STREPSIADES: (to himself): How can I?  How can I study all this logic-chopping and hair-splitting?  I’m an old man; I never was brainy, and now I’ve hardly got any memory at all.  (Remembering something that seems to be an overriding consideration).  I’ve got to.  No more dilly-dallying.  (He resolutely climbs the steps and knocks.)  Boy! My little boykins!

STUDENT:  (from inside): Go to blazes! Who’s that marking all that racket?

STREPSIADES:  Strepsiades is my name, son of Pheidon, from Cicynna.

         [The Student, looking angry, comes out]

STUDENT: What kind of fool are you? Do you realize that by your violent and unphilosophical kicking of the door you have precipitated the abortion of a discovery?

STREPSIADES: I do apologize. I’m only a countryman. But do tell me, what was this thing that got aborted?

STUDENT: (mysteriously): It is not lawful to divulge it to non-members.

STREPSIADES: Well, that’s all right. I want to join the Thinkery, that’s why I’ve come.

STUDENT: Very well; but remember, your lips must be sealed. It was like this: Socrates just asked Chaerephon how many of its own feet a flea could jump – do you see? – because one of them had just bitten Chaerephon’s eyebrow and jumped over on to Socrates’ head.

STREPSIADES: Well, how did he find out?

STUDENT: He used a most elegant method. He melted some was and put the flea’s feet into it, so that when it set the flea had a stylish pair of slippers on.  And then he took them off its feet and measured the distance out, like this, you see (taking a step or two, toe touching heel).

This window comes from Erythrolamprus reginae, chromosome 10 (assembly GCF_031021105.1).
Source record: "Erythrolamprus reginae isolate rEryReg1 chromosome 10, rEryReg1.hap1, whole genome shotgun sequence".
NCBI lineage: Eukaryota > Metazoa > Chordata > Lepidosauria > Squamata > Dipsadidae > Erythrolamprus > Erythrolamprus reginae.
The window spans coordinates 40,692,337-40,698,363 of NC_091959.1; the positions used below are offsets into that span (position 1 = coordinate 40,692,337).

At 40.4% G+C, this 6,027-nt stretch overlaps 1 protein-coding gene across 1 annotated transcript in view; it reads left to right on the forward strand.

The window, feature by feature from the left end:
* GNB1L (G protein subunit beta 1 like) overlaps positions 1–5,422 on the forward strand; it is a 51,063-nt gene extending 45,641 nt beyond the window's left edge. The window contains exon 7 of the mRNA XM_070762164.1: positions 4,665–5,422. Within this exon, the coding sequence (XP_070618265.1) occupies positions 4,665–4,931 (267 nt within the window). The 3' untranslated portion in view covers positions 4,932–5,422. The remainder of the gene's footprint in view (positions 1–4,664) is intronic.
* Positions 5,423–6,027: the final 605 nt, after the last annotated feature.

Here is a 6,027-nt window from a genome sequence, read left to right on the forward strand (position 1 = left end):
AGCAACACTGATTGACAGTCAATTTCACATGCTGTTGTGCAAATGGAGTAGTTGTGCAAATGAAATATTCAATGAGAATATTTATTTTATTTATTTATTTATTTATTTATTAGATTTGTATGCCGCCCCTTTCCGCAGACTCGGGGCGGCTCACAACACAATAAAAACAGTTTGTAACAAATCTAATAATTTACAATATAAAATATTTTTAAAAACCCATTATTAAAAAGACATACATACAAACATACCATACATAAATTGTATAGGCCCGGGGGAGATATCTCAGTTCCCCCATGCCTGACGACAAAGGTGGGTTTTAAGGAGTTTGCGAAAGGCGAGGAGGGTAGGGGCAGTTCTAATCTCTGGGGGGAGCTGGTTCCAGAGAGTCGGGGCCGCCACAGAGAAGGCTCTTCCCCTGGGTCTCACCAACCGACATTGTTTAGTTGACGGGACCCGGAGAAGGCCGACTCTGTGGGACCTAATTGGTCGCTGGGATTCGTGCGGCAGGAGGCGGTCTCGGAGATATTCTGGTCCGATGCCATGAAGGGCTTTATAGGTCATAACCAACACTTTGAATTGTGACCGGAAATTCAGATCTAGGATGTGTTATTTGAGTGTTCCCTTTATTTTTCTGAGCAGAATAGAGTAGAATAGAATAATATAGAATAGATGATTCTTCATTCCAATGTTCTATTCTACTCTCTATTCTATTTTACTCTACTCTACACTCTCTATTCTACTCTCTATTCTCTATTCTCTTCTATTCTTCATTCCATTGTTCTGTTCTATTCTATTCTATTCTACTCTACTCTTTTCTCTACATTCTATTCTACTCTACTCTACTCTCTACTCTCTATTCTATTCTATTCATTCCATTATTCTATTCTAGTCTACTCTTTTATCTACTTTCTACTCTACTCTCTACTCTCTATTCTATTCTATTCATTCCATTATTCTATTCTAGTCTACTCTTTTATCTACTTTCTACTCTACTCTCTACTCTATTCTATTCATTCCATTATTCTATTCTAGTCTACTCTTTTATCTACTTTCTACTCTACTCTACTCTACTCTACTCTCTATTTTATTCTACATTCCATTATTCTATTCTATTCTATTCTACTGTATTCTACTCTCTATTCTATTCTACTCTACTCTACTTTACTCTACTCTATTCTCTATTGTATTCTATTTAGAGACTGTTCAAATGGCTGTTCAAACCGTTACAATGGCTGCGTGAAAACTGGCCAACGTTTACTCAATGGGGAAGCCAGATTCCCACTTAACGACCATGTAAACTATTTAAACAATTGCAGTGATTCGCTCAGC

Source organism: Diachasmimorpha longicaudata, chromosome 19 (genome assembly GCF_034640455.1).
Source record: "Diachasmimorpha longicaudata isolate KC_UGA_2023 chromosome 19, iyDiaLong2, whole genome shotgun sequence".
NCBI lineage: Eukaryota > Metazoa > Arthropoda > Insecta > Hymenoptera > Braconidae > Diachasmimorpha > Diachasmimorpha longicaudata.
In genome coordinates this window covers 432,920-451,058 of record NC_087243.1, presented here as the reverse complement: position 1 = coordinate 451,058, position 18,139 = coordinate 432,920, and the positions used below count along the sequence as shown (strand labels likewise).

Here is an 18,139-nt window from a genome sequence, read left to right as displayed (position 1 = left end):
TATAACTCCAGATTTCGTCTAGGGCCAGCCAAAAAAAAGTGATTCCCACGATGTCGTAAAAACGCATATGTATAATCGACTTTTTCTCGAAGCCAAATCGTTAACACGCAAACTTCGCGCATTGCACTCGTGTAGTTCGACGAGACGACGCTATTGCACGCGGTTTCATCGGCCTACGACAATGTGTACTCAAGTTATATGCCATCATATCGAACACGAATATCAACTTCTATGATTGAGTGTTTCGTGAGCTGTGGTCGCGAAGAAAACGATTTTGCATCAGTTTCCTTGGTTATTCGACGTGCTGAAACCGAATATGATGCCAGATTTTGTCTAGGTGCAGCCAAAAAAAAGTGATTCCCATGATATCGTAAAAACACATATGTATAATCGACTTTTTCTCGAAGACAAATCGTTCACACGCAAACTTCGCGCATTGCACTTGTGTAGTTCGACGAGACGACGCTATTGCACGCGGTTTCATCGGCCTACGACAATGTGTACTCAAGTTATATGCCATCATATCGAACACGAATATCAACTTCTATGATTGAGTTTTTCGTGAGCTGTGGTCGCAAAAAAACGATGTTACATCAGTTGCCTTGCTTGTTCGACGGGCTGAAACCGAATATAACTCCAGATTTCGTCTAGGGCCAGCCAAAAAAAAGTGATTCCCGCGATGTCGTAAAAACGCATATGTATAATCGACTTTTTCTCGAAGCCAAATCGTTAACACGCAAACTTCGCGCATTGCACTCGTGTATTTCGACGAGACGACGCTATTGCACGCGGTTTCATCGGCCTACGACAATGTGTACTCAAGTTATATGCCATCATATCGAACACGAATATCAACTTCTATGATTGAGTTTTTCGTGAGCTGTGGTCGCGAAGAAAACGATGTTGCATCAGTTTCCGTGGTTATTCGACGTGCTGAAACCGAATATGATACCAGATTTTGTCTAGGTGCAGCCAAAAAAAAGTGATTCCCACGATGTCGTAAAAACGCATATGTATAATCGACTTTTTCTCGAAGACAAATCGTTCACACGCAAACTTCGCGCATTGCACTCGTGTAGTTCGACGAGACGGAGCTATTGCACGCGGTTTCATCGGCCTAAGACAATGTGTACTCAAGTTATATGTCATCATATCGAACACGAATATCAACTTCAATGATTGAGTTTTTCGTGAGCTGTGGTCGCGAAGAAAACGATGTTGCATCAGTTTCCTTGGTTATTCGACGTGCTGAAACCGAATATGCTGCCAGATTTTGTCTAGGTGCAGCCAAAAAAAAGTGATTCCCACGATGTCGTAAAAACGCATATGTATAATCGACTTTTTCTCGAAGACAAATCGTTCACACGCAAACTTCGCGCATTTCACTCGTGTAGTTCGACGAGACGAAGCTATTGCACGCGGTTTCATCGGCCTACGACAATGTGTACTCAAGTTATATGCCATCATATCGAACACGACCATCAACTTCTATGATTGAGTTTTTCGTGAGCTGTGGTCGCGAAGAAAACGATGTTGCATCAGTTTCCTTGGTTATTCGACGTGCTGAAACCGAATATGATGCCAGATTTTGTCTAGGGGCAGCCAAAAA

STREPSIADES: Gosh, what an intellectual brain!

STUDENT: Like to hear another?

STREPSIADES: Yes I would, please, do tell me.

STUDENT: (as repeating a story learned by heart): Chaerephon of Sphettus once asked Socrates whether he was of the opinion that gnats produced their hum by way of the mouth or – the other end.

STREPSIADES: Well, well, what do you say?

STUDENT: ‘The intestinal passage of the gnat, he replied, ‘is very narrow, and consequently the wind is forced to go straight through to the back end. And then the arse, being a hole forming the exit from this narrow passage, groans under the force of the wind.’

STREPSIADES: Like a trumpet, you mean. I must say that’s a marvellous feat of intestinology. I can see getting acquitted is going to be child’s play for a chap who knows all there is to know about gnats’ guts.

STUDENT: Then the day before yesterday Socrates was robbed of a great thought by a lizard.

STREPSIADES: How on earth did that happen?

STUDENT: Well, he was studying the path of the moon, or its orbit as we call it, and he was gazing up at the sky with his mouth open, in the dark, you see, and this lizard (trying to keep himself from laughing) – this lizard on the roof shitted right in his face!

STREPSIADES: (half collapsed with laughter): Oh, I like that one! The lizard shitted in Socrates’ face! Ha! Ha! Ha!

STUDENT (when he has recovered): And then yesterday, we found we had nothing to eat at dinner-time. So Socrates –

STREPSIADES: What did he bring off this time?

STUDENT: I was just going to tell you. He sprinkled a little ash on the table, bent round a skewer to serve as a pair of compasses, and then-

STREPSIADES: Yes, yes, what did he do then?

STUDENT: He whipped somebody’s coat while they were wrestling.